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Published December 14, 2023

Measuring the Impact: How to Test Feature Success Metrics Early

6 min read

The pressure to deliver new features can lead organizations into what Ant Murphy, calls the “feature factory build trap” — constantly churning out new features without pausing to measure their true impact. This relentless push for output over outcome can lead to missed opportunities for improvement and a lack of understanding of feature success metrics and what truly drives user value.

Identifying and tracking the right feature success metrics is crucial to shift the focus from mere production to actual value creation. But how do you determine if a feature is truly “done”? Is it when the code is deployed, or is it something more? Let’s explore how you can ensure that each feature you release isn’t just completed but contributes positively to your business goals.

If we can all agree that the outcome is what’s important, not the output (i.e. a feature) then we shouldn’t consider any item of work as ‘done’ until it’s created the desired outcome.

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Ant Murphy, Founder, Product Pathways

Beyond Deployment: When is a Feature Truly “Done”?

Let’s start by setting the record straight: a feature is not “done” simply because it’s live. True completion is about impact—has the feature made a difference in the way you intended? To know that, we must look beyond the production line and start measuring success in terms of outcomes.

As Ant Murphy emphasizes, we need to focus on the outcomes rather than outputs. This means redefining "done" as reaching the desired outcome, not just ticking off a task on your to-do list.

But what does that look like in practice? It’s not just about looking at the numbers post-launch; it involves integrating the measurement of impact right from the conception of the feature. Ant Murphy emphasizes that we must focus on the outcomes rather than the outputs. This means redefining “done” as reaching the desired outcome, not just ticking off a task on your to-do list.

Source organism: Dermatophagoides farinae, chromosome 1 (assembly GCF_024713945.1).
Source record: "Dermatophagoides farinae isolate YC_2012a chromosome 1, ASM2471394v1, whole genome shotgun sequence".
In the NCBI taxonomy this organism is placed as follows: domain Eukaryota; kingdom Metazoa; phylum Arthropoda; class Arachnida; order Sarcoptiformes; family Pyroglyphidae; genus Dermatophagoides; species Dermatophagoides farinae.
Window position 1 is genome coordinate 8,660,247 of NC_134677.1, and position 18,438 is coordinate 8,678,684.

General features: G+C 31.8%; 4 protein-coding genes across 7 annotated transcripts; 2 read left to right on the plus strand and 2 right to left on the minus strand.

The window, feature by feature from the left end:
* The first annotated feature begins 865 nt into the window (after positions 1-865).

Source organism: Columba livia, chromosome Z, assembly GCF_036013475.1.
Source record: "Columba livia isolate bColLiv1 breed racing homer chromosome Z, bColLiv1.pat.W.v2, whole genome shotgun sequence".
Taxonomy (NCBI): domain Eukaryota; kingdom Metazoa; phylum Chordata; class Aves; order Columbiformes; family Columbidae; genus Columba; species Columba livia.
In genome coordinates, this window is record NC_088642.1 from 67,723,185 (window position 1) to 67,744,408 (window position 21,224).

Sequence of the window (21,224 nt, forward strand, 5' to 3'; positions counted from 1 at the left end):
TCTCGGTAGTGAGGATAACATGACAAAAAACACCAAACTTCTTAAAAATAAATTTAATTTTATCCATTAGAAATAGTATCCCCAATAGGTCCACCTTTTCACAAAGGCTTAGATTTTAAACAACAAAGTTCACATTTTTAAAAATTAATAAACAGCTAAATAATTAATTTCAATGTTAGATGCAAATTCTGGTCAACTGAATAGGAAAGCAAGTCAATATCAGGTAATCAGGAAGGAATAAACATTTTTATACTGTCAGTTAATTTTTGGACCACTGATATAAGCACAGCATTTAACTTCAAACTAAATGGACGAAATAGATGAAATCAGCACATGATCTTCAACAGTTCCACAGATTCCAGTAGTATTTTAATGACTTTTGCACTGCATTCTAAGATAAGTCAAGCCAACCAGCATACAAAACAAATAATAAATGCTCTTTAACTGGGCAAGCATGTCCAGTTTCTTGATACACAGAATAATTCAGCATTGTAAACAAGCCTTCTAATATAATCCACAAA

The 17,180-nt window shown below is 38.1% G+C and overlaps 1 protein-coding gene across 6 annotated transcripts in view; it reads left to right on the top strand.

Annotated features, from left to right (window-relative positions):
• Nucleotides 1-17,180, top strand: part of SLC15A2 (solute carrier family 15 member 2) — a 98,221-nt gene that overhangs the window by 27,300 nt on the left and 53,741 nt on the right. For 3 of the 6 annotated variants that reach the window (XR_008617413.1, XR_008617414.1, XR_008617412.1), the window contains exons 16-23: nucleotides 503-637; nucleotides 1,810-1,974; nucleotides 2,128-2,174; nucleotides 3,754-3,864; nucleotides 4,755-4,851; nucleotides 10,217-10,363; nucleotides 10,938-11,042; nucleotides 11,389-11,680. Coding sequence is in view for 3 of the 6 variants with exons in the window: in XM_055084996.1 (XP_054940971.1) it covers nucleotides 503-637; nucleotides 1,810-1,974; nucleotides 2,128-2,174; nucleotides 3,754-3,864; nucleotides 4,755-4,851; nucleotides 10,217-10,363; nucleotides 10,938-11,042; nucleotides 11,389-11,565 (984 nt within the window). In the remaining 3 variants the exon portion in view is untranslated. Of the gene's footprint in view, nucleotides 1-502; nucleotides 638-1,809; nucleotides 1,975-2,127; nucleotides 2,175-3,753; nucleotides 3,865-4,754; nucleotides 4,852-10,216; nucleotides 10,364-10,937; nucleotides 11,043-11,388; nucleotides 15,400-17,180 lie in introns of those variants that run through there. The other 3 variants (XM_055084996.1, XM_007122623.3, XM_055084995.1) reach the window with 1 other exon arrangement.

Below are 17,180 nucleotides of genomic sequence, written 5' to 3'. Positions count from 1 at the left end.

The Role of Helio in Feature Success Measurement

Helio offers an intriguing approach to this. It suggests testing for desirability, usability, and sentiment well before a feature makes it onto your to-do list. This proactive approach allows you to conduct quick concept testing, which is a risk mitigator against building features your users may not need or want.

Incorporating this kind of testing early on helps you establish baseline metrics before a single line of code is written. With Helio’s strategy, you’re not just building a feature but crafting an experience based on user data and insights.

Defining Your Feature Success Metrics

So, what feature metrics should you track to ensure a feature is “done”? We’ve paired several key metrics with a data example to illustrate how Helio can provide early signals around feature adoption.

1. User Engagement

This metric helps you understand how users are interacting with your feature. Are they using it as expected? Is it enhancing their experience? Track metrics like daily active users (DAUs), session length, and frequency of use.

A key component of engagement with new features is whether users truly understand how to use it. Advent, a digital marketing tech platform, decided to test graphic elements of a dashboard for their new Audience Targeting feature. Using Helio, Advent was able to source survey responses from 100 advertisers in the U.S. in minutes.

First, they asked a freeform response question, “Based on what you see on this page and your own experiences with marketing software, what do you think the ‘compass’ icon represents (located in the right sidebar)?”

advent campaign measurement dashboard. users were prompted to locate the compass icon and describe what they think it means

The compass icon, which guides users to the new audience page, symbolizes targeting specific locations. Feedback indicates that while the icon effectively represents geographical locations, its association with targeting individuals in those areas was unclear.

After showcasing the updated dashboard to the user, Advent analyzed participants’ open-text responses.

“The compass, in my opinion, represents the place of usage or target.”

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– Helio Participant, Advertiser (US)